• There is no entry fee.  The video may be submitted on DVD, flash drive, or uploaded and sent through a free Internet Web Service, such as at
  • Person submitting the video must have written permission from all individuals appearing in the video, including the permission of parents or guardians of minors, to use their names and/or likenesses. The attached written permission forms must accompany the video for adults and children appearing in the video.
  • Submission of an entry constitutes teacher’s/parent’s agreement that TSBVI and DCMP may use the person’s name, school, grade, image, and likeness on TSBVI’s or DCMP’s website for public awareness or promotion or by the Texas Education of Blind and Visually Impaired Students Advisory Committee for educational purposes. Submitted materials will not be returned.
  • With your entry, submit a written lesson plan. See Suggested Components of a Good Lesson Plan below.

Best regards,

Texas Education of Blind and Visually Impaired Students Advisory Committee, Social Skills Subcommittee

  • Virginia Haas,
    Administrative Supervisor of Low Incidence Populations, Austin Independent School District
  • Alaine Hinds,
    Parent and Community Organizer, Arc of Texas
  • Cyral Miller,
    Director of Outreach Programs, TSBVI
  • Rona Pogrund, Ph.D.,
    Associate Professor, Special Education, Texas Tech University
  • Mary Ann Siller, M.Ed.,
    Education Consultant for Blind and Low Vision Services

Components of a Good Lesson Plan

  1. Name(s) of student(s)
  2. Age and grade level
  3. Goal from IEP connected to lesson
  4. Objective from IEP connected to lesson
  5. Specific purpose of lesson
  6. Steps to use in teaching skill(s)
  7. Materials needed
  8. Progress notes/comments/modifications
  9. Data collection method and evaluation plan to monitor student progress
  10. Next steps/lesson


Teacher’s or Parent’s name, address, and phone number must be clearly marked on the DVD or flash drive cover, or clearly stated in an email. By April 11, 2012 submit your completed application form, copy of your video and written lesson plan to:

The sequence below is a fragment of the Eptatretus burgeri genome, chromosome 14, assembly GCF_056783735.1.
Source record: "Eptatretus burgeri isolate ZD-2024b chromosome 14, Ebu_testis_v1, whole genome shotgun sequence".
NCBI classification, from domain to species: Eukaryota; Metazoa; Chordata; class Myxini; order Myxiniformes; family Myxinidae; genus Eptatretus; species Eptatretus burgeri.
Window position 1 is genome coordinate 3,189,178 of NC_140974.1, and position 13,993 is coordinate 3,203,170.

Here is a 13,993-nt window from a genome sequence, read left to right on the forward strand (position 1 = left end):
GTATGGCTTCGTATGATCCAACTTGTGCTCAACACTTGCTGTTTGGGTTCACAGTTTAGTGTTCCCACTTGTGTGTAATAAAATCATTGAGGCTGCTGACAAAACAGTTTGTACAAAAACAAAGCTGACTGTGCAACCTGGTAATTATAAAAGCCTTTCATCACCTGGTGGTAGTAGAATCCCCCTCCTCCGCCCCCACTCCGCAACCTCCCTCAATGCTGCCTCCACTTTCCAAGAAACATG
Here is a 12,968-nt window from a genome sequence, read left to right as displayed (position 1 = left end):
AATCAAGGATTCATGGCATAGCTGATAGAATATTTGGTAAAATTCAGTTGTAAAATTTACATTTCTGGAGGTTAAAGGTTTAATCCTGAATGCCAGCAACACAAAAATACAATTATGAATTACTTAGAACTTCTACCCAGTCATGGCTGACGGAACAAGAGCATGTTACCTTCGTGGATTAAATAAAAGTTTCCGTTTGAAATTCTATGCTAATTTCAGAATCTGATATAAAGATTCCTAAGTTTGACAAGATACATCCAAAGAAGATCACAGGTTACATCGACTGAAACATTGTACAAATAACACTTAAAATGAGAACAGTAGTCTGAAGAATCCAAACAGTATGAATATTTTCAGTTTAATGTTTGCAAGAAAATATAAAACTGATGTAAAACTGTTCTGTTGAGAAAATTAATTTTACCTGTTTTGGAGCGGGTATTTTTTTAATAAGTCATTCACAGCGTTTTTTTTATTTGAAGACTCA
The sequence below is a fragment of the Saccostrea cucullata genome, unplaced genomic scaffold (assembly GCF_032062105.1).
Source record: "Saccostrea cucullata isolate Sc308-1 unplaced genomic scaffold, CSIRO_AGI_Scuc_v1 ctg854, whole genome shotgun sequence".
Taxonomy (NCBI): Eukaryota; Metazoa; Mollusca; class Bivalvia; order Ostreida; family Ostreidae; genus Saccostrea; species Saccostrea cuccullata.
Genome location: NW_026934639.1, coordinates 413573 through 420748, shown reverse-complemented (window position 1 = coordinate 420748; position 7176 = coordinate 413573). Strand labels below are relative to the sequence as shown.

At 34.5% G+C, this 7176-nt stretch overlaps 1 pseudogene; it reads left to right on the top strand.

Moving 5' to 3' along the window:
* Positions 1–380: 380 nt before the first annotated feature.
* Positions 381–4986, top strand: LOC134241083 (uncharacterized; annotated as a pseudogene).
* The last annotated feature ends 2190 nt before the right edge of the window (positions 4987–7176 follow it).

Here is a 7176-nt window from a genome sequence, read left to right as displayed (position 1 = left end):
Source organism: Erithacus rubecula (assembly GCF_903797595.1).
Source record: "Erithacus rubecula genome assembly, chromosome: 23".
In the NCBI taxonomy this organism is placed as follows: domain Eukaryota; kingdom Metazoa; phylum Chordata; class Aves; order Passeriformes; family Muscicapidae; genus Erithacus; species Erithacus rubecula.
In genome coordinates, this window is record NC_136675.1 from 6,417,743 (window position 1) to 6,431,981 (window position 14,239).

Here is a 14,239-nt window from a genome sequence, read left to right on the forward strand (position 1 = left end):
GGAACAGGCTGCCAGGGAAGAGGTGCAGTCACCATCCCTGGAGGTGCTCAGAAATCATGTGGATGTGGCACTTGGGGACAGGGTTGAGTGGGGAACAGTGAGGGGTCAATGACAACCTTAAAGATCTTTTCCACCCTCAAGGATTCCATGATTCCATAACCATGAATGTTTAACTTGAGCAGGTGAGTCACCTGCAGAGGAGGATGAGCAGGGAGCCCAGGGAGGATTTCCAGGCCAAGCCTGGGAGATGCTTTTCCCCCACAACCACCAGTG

Texas School for the Blind and Visually Impaired
C/O Cyral Miller
Director of Outreach Programs
1100 West 45th Street
Austin, Texas 78756

Or email your entry to Cyral Miller at TSBVI at

Technical Note: The Committee members and DCMP are here to assist you with technical points. Please contact us before you shoot if you have questions. It is easier to manage these technical points ahead of time versus after shooting your masterpiece.

Please submit the best available quality video. If compression is required, we recommend using the H.264 codec. For standard definition footage the bitrate should be at least 3Mbps. For high definition footage the bitrate should be at least 8Mbps. If using editing software that has an export option for an "OMF" file (Open Media Framework) please send this as well. OMF files assist the describer from DCMP in adjusting audio levels."

OMF files are only an option in professional editing systems. It is not required for the contest. But, if you're using Adobe Premiere, Final Cut Pro, Avid Media Express, or Sony Vegas –please send export and send an OMF file so that the audio describer may have all available files to properly mix your audio with our description." You may want to get assistance from your school or district technology staff on more options for submitting your video.

For more information, email Cyral or call her at 512-206-9242.